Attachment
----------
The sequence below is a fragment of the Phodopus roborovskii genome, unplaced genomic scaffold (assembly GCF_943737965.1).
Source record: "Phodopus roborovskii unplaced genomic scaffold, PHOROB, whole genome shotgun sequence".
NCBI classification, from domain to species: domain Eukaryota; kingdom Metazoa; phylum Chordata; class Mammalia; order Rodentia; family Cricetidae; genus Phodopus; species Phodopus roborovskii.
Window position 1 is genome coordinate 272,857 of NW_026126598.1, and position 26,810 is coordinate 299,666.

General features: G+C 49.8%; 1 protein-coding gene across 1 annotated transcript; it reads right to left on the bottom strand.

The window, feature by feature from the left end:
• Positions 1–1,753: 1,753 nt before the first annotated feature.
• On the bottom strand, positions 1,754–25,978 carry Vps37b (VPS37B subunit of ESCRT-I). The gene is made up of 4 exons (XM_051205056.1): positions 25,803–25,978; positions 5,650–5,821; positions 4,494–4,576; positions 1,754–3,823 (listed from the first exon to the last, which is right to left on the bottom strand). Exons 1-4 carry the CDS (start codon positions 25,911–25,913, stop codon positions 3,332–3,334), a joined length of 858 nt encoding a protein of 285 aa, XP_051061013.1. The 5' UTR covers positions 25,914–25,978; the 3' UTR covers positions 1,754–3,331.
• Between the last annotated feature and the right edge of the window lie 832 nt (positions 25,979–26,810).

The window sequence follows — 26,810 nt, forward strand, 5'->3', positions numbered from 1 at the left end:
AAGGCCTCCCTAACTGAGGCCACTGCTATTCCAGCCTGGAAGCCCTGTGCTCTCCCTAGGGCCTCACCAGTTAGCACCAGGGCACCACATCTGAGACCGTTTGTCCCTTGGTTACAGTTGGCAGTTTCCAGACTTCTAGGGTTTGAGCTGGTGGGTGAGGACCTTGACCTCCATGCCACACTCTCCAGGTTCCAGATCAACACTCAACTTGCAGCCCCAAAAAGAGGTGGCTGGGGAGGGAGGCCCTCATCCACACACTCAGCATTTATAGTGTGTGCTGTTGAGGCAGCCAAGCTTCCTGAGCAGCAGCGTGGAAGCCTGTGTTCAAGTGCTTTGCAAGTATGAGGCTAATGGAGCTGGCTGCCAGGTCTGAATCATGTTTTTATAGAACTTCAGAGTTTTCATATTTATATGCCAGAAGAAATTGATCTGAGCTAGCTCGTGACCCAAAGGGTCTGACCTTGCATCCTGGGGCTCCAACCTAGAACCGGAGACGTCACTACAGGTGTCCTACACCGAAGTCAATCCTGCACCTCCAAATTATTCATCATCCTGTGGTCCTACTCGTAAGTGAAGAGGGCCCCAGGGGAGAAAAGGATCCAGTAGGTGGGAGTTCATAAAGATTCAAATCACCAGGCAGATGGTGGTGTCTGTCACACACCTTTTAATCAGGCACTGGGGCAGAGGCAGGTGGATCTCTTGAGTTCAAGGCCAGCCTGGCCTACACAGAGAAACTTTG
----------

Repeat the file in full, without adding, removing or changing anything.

The sequence below is a fragment of the Phodopus roborovskii genome, unplaced genomic scaffold (assembly GCF_943737965.1).
Source record: "Phodopus roborovskii unplaced genomic scaffold, PHOROB, whole genome shotgun sequence".
NCBI classification, from domain to species: domain Eukaryota; kingdom Metazoa; phylum Chordata; class Mammalia; order Rodentia; family Cricetidae; genus Phodopus; species Phodopus roborovskii.
Window position 1 is genome coordinate 272,857 of NW_026126598.1, and position 26,810 is coordinate 299,666.

General features: G+C 49.8%; 1 protein-coding gene across 1 annotated transcript; it reads right to left on the bottom strand.

The window, feature by feature from the left end:
• Positions 1–1,753: 1,753 nt before the first annotated feature.
• On the bottom strand, positions 1,754–25,978 carry Vps37b (VPS37B subunit of ESCRT-I). The gene is made up of 4 exons (XM_051205056.1): positions 25,803–25,978; positions 5,650–5,821; positions 4,494–4,576; positions 1,754–3,823 (listed from the first exon to the last, which is right to left on the bottom strand). Exons 1-4 carry the CDS (start codon positions 25,911–25,913, stop codon positions 3,332–3,334), a joined length of 858 nt encoding a protein of 285 aa, XP_051061013.1. The 5' UTR covers positions 25,914–25,978; the 3' UTR covers positions 1,754–3,331.
• Between the last annotated feature and the right edge of the window lie 832 nt (positions 25,979–26,810).

The window sequence follows — 26,810 nt, forward strand, 5'->3', positions numbered from 1 at the left end:
AAGGCCTCCCTAACTGAGGCCACTGCTATTCCAGCCTGGAAGCCCTGTGCTCTCCCTAGGGCCTCACCAGTTAGCACCAGGGCACCACATCTGAGACCGTTTGTCCCTTGGTTACAGTTGGCAGTTTCCAGACTTCTAGGGTTTGAGCTGGTGGGTGAGGACCTTGACCTCCATGCCACACTCTCCAGGTTCCAGATCAACACTCAACTTGCAGCCCCAAAAAGAGGTGGCTGGGGAGGGAGGCCCTCATCCACACACTCAGCATTTATAGTGTGTGCTGTTGAGGCAGCCAAGCTTCCTGAGCAGCAGCGTGGAAGCCTGTGTTCAAGTGCTTTGCAAGTATGAGGCTAATGGAGCTGGCTGCCAGGTCTGAATCATGTTTTTATAGAACTTCAGAGTTTTCATATTTATATGCCAGAAGAAATTGATCTGAGCTAGCTCGTGACCCAAAGGGTCTGACCTTGCATCCTGGGGCTCCAACCTAGAACCGGAGACGTCACTACAGGTGTCCTACACCGAAGTCAATCCTGCACCTCCAAATTATTCATCATCCTGTGGTCCTACTCGTAAGTGAAGAGGGCCCCAGGGGAGAAAAGGATCCAGTAGGTGGGAGTTCATAAAGATTCAAATCACCAGGCAGATGGTGGTGTCTGTCACACACCTTTTAATCAGGCACTGGGGCAGAGGCAGGTGGATCTCTTGAGTTCAAGGCCAGCCTGGCCTACACAGAGAAACTTTG